The linkage of hospital and police information on road crash: an investigation of alternative methods

By linking together data routinely collected by the various authorities dealing with road crash casualties, comprehensive information can be assembled for the analysis of outcomes of road crashes. The objective of this study was to assess the feasibility of linking hospital and police records which do not contain casualty names. A three month sample of records from the Western Australian Road Injury Database (RID), linked previously using named data and the Generalised Interactive Record Linkage System (GIRLS), was used to investigate different linkage methods. The effect of the level of identifying information on the quantity and quality of links was tested by re-linking the records under different conditions. The GIRLS links were used as the 'gold standard' against which all subsequent linkages using different methods were assessed. It was found that the dates of crash occurrence and hospital admission, even when used in conjunction with age and sex for matching hospital and police records, was insufficient to produce reliable links without the added discriminating power of the family name of the casualty. The false positive rate of linkage of hospital and police records was 56 percent, under conditions which derived a true positive link rate of 52 percent using variables other than name. Based on the results of this study, it was recommended that if hospital and police data are to be linked, both data sets should include family name ideally in full form or, less desirably, in coded form.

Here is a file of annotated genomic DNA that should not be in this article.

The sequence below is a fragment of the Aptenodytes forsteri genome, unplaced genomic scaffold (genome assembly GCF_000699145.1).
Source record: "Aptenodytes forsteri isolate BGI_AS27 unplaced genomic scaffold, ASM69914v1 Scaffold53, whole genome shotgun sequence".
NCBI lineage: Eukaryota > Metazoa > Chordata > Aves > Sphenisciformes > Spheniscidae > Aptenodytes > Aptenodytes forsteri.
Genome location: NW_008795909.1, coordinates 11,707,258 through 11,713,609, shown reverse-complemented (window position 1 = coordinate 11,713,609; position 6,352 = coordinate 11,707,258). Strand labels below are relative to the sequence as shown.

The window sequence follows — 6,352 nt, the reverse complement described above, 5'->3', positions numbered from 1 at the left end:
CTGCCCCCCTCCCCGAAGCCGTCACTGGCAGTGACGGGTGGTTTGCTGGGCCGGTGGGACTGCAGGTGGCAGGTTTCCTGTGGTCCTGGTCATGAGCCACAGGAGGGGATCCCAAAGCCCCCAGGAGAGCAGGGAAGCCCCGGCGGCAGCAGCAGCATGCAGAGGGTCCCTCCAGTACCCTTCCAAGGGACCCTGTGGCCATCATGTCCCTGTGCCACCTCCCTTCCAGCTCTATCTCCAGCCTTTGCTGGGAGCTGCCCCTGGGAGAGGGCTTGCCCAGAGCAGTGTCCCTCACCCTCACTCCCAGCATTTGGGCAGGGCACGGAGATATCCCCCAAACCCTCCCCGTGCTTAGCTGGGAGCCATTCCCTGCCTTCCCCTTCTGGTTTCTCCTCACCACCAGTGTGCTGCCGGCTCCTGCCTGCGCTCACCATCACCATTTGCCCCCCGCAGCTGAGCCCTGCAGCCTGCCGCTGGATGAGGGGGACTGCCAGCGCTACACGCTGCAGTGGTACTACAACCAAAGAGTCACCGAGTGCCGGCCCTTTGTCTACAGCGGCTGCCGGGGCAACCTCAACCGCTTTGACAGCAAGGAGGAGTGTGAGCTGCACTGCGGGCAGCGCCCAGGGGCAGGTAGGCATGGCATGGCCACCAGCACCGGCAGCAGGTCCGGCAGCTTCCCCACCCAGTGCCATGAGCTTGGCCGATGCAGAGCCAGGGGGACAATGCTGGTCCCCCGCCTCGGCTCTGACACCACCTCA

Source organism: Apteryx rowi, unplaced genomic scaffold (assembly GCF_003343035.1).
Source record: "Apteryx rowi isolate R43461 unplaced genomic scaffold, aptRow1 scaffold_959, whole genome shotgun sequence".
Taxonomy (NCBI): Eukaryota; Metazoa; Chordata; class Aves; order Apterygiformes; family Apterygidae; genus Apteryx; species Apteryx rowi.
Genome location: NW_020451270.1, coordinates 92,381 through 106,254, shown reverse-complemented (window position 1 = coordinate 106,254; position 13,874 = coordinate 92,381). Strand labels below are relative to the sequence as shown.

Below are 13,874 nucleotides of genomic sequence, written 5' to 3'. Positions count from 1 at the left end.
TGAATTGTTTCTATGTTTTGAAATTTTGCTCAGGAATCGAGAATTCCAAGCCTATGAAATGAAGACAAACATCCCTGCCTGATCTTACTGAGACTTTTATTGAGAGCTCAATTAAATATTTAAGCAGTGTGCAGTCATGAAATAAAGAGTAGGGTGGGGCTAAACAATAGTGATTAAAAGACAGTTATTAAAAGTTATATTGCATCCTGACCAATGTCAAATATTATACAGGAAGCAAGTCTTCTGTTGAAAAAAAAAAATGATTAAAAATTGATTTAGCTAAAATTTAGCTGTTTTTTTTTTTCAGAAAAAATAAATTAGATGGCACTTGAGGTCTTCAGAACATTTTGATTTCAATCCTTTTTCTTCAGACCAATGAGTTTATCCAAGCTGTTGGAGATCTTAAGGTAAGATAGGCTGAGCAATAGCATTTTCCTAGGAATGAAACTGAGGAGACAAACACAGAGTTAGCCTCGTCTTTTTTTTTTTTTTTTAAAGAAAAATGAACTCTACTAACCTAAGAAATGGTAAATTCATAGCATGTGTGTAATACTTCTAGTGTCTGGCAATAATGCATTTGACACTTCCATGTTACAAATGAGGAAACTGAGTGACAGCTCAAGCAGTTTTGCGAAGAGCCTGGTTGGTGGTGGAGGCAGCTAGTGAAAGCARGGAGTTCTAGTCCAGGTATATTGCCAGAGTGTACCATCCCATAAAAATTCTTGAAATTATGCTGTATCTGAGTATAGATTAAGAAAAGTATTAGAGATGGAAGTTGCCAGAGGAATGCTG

• English

Media Info

  • Pagination: 30p
  • Serial:
    • Issue Number: RIIP-7

Subject/Index Terms

Filing Info

  • Accession Number: 01435540
  • Record Type: Publication
  • Source Agency: ARRB
  • ISBN: 0642227047
  • Files: ATRI
  • Created Date: Aug 24 2012 7:04PM